Core Capacity to Sustain Injury Prevention


Since the release of the 2005-2010 and 2012-2017 Hawaii Injury Prevention Plans (HIPP), the Hawaii State Department of Health, Emergency Medical Services & Injury Prevention System Branch (EMSIPSB) has continued to work closely with partners in the community to build and strengthen the infrastructure to support injury prevention policy, research, surveillance and programs in Hawaii.

While EMSIPSB and IPAC have made tremendous strides, the priorities for injury prevention in Hawaii evolved. Based on the views and values captured from the Spring 2018 IPAC membership survey, accomplishments in injury prevention, and core capacity recommendations are refreshed in this section. The EMSIPSB and IPAC welcome all partners ready to engage in these critical public health recommendations to improve the lives of individuals and the overall health and well-being of our community. With the exception of Recommendation 3 which has been revised for improved clarity, the HIPP Core Capacity Recommendations remain constant and new priorities have been established for each of the six Core Capacities, extending the Plan through 2023.

Accomplishments 2009-2019

Program and policy accomplishments from every area of injury prevention is highlighted in the timeline below. Notable successes include 1) the all passenger seat belt bill was passed by Act 73 in 2013, 2) the 2015 Good Samaritan Law was passed to provide drug overdose immunity and set the stage for future drug overdose prevention efforts, 3) the 2017 Legislative endorsed the Suicide Prevention Strategic Plan to reduce suicides by 25% by 2025 through HCR66, and 4) first statewide Drowning and Aquatic Injury Prevention Advisory Committee established in 2017.

Hawaii Injury Prevention Milestones 2009-2019

Hawaii Injury Prevention Milestones 2009-2019


The EMSIPSB and the Steering Committee of the IPAC are continuing to build on the far reaching efforts of the HIPP, first initiated in 2005, revised in 2012, and now updated in 2018. With the exception of Recommendation 3 which has been revised for improved clarity, the HIPP Core Capacity Recommendations remain constant and new priorities have been established for each of the six Core Capacities, extending the Plan through 2023. Detailed Core Capacity Recommendations can be found below.

Recommendation 1: Build and sustain infrastructure to provide leadership, data, technical assistance, and to support policy and evaluation for advancing injury prevention.

In the years since 2012 when the current HIPP was established, the role of injury prevention as a leading force for collaboration in support of public health initiatives has grown, particularly in response to emerging health issues such as trauma, technology impact on drowning prevention and impaired driving, opioid and substance abuse prevention, fall prevention as part of healthy aging, and the cross-cutting areas related to traumatic brain injury prevention.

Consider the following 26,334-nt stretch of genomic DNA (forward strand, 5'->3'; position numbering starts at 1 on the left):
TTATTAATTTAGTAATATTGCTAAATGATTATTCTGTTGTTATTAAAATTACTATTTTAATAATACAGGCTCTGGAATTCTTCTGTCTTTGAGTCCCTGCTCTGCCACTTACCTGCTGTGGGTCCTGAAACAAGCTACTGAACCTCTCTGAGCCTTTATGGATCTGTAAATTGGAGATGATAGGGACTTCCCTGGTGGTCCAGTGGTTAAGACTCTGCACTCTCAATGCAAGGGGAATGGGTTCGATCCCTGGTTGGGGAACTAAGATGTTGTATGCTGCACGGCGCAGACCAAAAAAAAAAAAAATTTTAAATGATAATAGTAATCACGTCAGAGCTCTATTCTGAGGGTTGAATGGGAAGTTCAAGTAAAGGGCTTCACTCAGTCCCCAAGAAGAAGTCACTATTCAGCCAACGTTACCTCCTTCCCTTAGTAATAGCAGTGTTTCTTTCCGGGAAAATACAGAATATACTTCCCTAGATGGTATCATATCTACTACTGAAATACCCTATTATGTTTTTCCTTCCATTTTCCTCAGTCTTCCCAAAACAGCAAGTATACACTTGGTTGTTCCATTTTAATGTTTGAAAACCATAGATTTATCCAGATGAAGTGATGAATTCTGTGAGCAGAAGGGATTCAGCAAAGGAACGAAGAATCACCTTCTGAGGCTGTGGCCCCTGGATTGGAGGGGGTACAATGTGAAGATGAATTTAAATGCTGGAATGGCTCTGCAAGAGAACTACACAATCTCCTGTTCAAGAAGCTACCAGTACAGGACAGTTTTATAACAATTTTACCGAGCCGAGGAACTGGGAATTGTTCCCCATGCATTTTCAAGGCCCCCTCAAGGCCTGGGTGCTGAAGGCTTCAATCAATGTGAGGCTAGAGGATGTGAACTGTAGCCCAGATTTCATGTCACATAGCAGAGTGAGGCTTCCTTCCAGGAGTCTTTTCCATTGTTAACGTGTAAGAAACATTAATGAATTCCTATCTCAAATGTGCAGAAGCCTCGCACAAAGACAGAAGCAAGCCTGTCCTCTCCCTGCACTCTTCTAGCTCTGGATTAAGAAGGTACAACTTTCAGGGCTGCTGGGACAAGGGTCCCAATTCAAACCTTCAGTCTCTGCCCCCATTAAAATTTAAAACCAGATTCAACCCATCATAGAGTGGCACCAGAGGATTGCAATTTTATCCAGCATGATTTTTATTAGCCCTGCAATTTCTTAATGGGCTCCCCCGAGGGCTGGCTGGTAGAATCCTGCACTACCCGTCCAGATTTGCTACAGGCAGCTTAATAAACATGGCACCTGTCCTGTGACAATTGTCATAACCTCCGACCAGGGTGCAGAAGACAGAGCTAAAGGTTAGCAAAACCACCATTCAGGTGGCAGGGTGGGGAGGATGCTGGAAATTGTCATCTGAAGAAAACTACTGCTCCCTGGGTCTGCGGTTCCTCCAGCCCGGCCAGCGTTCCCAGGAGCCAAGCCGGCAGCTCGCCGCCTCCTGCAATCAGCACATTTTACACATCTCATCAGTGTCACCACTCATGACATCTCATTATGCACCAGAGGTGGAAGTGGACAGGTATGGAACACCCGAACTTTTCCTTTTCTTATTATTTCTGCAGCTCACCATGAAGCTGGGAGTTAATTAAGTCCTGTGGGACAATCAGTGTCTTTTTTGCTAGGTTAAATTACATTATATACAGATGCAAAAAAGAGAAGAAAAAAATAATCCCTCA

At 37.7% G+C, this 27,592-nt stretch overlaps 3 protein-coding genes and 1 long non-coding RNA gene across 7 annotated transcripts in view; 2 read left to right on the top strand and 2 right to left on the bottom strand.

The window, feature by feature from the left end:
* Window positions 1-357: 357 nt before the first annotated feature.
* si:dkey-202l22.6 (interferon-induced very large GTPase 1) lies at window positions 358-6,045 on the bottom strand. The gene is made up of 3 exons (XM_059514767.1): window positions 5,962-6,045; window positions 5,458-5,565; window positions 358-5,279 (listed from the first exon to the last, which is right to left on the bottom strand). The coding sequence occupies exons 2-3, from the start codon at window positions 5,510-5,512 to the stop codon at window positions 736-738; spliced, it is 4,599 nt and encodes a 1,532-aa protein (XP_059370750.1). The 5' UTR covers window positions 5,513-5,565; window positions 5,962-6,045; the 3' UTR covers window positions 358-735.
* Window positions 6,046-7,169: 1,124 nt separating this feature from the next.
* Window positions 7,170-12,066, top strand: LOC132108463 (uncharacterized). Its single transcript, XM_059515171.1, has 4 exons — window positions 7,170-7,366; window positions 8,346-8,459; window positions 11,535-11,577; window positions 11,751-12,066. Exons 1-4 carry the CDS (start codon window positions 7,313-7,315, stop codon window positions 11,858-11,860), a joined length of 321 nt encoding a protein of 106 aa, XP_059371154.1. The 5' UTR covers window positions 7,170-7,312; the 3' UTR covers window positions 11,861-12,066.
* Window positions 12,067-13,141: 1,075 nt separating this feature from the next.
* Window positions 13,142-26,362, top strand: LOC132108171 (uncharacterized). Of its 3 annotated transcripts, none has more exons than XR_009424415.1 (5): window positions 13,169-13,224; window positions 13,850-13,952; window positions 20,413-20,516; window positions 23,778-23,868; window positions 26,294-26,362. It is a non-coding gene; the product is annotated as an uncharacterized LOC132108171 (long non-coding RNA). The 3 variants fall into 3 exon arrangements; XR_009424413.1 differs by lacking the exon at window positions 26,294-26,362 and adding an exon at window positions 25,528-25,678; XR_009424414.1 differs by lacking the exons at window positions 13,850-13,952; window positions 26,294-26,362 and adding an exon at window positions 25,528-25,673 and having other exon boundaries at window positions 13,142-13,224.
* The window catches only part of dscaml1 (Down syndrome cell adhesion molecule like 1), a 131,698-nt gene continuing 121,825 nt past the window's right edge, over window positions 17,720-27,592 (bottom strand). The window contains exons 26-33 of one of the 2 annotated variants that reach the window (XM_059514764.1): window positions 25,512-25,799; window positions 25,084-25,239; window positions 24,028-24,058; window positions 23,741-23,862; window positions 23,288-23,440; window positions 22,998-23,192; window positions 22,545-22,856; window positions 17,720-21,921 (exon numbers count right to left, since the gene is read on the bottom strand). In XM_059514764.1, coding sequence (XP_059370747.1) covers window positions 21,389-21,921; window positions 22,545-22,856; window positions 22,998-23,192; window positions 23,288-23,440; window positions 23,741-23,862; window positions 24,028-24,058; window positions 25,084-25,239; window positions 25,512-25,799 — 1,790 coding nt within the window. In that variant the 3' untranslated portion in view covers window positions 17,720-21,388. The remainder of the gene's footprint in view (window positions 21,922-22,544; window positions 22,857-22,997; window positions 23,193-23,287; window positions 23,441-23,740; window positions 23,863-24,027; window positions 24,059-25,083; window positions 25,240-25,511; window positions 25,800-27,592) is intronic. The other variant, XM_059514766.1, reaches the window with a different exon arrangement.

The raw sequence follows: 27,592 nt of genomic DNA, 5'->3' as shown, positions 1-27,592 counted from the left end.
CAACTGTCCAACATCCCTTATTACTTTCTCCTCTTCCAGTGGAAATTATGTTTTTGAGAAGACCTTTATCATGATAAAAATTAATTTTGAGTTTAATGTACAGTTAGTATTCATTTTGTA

This recommendation is central to the success of all the other Core Capacity Recommendations because its focus is on assuring sufficient infrastructure and resources exist to fulfill the mission of injury prevention.  The expanding leadership role of injury prevention requires continued focus on sustaining and growing the infrastructure underpinning IPSC’s ability to respond efficiently and effectively statewide to an increasingly engaged community.  

Areas requiring particular attention include: maintaining and growing the data capacity to respond to the growing demand for data to support evidence-based decision making and well-informed policy initiatives; securing and coordinating the training and technical assistance in injury prevention among the IPAC membership and broader community; and continued leadership development and support to sustain and expand collaborative engagement among all concerned constituents.

Recommended Next Steps

  • Reorganize the Injury Prevention System Branch to better fulfill its mission in alignment with injury needs, including the addition of key positions where the needs are not adequately met.
  • Engage in leadership development for IPAC and other injury prevention coalitions through collaboration and mentoring. 
  • Regularly update the cost/benefit analysis of the burden of injury.
  • Secure sufficient staffing to meet the epidemiological and statistical needs of EMSPSB.

Recommendation 2: Serve as a clearinghouse for data, and incorporate other injury data sources to strengthen analyses and further injury prevention efforts.

Timely, high quality data is vital in targeting limited resources – monetary, policy, collaboration, staff, community engagement – for the greatest value and impact.  EMSIPSB has developed a reputation for providing robust data and the demand is beginning to outstrip the capacity to respond. In addition, IPAC sees opportunities to expand the reach of this quality information through enhanced distribution through consumer-friendly communications.